Beef schedules drops are slowing as global supply is compromised by droughts in big beef producing countries, but with space delays up to a month for prime cattle, prices could be flat for a while yet.
By the end of 2014, beef processing numbers were over 20% ahead of last year, as feed shortages in the south and strong values have stimulated a much earlier kill.
Saleyard prime steers are still selling ahead of export but with local trade prices also still easing more falls look likely but good store animals are difficult to find and are good buying if feed is avaliable.
A fire at Taylor Prestons plant in the freezer area has seen major product loss, but the company is confident disruption will only be short term.
The Ministry of Business Innovation and Employment reports favourable opportunities for the primary industries and land based careers, and agriculture education needs to sell this to young New Zealanders as they look to meet growth targets in the future.
Woolgrowers will be heartened by the lift in the NI auction that saw a very good clearance on the back of a much weaker currency.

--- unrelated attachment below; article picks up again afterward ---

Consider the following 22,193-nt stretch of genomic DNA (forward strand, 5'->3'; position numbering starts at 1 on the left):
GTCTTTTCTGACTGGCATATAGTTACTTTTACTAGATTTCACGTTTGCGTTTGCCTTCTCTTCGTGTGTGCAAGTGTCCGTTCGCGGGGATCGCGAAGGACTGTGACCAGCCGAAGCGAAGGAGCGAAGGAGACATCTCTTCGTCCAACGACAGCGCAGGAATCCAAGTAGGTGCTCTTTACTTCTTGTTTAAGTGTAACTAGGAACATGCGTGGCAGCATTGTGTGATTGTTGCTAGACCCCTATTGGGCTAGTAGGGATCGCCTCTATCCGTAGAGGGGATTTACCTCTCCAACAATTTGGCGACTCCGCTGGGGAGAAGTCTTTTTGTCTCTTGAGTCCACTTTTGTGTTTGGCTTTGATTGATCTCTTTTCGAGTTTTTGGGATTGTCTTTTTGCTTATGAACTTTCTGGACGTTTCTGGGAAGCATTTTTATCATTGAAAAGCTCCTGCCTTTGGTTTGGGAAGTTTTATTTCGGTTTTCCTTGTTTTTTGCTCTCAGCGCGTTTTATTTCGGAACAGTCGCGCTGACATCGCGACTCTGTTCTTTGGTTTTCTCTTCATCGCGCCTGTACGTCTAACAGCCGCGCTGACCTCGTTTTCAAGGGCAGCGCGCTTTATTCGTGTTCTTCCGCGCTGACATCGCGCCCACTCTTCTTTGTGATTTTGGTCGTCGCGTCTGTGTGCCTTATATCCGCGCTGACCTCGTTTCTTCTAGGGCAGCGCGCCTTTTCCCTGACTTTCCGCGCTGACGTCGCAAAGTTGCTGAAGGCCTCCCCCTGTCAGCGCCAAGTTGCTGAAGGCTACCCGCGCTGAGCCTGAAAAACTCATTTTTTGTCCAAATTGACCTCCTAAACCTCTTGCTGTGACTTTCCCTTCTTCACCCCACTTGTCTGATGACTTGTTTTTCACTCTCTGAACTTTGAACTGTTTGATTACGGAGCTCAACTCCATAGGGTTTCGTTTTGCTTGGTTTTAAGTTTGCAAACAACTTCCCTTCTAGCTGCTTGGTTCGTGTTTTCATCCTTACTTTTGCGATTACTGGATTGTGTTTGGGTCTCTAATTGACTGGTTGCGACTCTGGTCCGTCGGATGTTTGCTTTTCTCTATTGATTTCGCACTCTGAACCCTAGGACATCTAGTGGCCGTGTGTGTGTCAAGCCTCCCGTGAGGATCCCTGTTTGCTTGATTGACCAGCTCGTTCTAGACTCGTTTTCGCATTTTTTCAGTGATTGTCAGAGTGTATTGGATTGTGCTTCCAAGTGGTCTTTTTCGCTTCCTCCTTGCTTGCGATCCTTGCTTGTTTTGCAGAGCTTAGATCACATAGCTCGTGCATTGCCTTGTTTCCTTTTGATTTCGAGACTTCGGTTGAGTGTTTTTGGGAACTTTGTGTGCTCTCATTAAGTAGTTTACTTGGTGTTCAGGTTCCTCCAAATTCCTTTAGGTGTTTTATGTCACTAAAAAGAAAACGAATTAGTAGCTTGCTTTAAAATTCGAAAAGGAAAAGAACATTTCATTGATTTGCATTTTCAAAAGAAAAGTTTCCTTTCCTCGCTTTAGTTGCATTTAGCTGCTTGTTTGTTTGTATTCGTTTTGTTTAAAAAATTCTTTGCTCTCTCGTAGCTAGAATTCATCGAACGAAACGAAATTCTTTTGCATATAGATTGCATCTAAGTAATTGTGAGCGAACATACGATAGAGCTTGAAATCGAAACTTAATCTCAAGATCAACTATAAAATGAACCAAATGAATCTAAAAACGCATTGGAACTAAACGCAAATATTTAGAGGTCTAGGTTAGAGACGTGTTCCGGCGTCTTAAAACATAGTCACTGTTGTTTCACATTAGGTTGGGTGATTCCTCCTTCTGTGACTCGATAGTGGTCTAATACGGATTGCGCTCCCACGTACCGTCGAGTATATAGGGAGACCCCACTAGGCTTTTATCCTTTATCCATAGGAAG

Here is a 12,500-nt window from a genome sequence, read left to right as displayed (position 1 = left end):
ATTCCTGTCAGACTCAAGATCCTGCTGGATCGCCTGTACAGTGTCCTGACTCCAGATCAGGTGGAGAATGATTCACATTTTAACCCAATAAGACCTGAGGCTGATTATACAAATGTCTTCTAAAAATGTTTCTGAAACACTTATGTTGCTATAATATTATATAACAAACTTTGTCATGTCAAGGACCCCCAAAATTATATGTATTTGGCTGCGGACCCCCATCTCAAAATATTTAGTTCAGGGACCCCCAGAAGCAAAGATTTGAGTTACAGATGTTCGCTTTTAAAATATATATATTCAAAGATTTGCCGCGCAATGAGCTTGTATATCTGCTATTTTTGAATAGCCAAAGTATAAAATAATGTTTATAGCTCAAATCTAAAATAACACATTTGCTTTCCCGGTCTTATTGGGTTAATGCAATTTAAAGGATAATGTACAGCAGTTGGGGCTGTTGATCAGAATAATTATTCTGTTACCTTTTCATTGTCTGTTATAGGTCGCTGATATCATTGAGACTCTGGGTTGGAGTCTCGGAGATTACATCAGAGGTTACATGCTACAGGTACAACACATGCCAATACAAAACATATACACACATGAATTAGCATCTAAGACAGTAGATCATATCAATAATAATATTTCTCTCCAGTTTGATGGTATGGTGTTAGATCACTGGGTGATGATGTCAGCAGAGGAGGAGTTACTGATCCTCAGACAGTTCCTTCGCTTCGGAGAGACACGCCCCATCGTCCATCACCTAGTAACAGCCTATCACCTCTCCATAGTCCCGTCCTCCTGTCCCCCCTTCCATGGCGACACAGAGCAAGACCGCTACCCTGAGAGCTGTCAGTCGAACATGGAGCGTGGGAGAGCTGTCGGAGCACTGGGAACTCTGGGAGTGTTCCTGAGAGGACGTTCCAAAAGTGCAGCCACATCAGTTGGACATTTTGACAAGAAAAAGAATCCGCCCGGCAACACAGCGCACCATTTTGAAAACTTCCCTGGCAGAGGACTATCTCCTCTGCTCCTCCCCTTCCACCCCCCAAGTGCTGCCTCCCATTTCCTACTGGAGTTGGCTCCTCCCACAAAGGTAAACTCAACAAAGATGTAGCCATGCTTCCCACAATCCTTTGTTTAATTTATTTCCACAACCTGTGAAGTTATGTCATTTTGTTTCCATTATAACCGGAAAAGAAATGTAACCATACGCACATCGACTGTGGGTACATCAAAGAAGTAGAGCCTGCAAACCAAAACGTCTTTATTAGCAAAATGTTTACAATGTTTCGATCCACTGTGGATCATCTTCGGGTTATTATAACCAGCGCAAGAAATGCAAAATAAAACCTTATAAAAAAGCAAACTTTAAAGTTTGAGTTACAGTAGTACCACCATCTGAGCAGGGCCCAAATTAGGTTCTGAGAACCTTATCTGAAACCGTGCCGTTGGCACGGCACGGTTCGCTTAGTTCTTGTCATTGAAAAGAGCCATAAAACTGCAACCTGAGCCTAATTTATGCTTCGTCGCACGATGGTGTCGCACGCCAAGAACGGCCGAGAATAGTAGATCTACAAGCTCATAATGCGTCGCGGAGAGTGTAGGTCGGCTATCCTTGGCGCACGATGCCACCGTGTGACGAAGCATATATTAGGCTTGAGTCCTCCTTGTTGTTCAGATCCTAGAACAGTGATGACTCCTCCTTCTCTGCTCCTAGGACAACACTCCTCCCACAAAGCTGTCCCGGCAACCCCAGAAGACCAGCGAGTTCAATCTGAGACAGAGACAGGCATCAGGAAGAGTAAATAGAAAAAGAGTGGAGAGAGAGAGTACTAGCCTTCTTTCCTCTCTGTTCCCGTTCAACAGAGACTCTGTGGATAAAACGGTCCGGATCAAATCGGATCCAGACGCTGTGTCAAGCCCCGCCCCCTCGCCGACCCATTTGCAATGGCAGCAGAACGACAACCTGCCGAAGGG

Lambs wools reached a yearly high to help buffer some of the meat schedules decline, but only for those farmers with water and feed.
Venison schedules seem to have hit their summer lows but currency issues with the Euro continue to cause concerns with the Euro now about 7.5% ahead of last year.
The Deer Industry Chairman reports that the sector is diversifying its market destinations as it looks to encourage selling increasing volumes outside Europe.
Sire stag sales have now concluded with animals with velvet genes in most demand while venison sires attracted only flat prices.
Export and local trade schedules have continued to fall this week, as the conditions increase numbers offered, and killing weights drop.
Space continues to tighten as the store market falters, with the benchmark Rakaia Gorge offering in the South Island having to meet a softer market with no help from Southland or North Island buyers.
Prices here have dropped to around the $2/kg lwt mark to uneconomic levels, and if dry conditions continue this could be a very lean year for some SI sheep farmers.
Store breeding ewe sales are about to commence in the south, and given falling schedules and feed shortages they could be hard going, while in the north values were reasonable on light yardings.
Facial eczema warnings have increased with the encroaching dry in the North and farmers are being further encouraged to invest in areas of drought resistant pastures to minimize risk of their business.
Sheep farmers were reminded of the lack of profitability of their sector at present returns by a Geraldine consultant, who calculated the average cost of production for lamb is $85/head.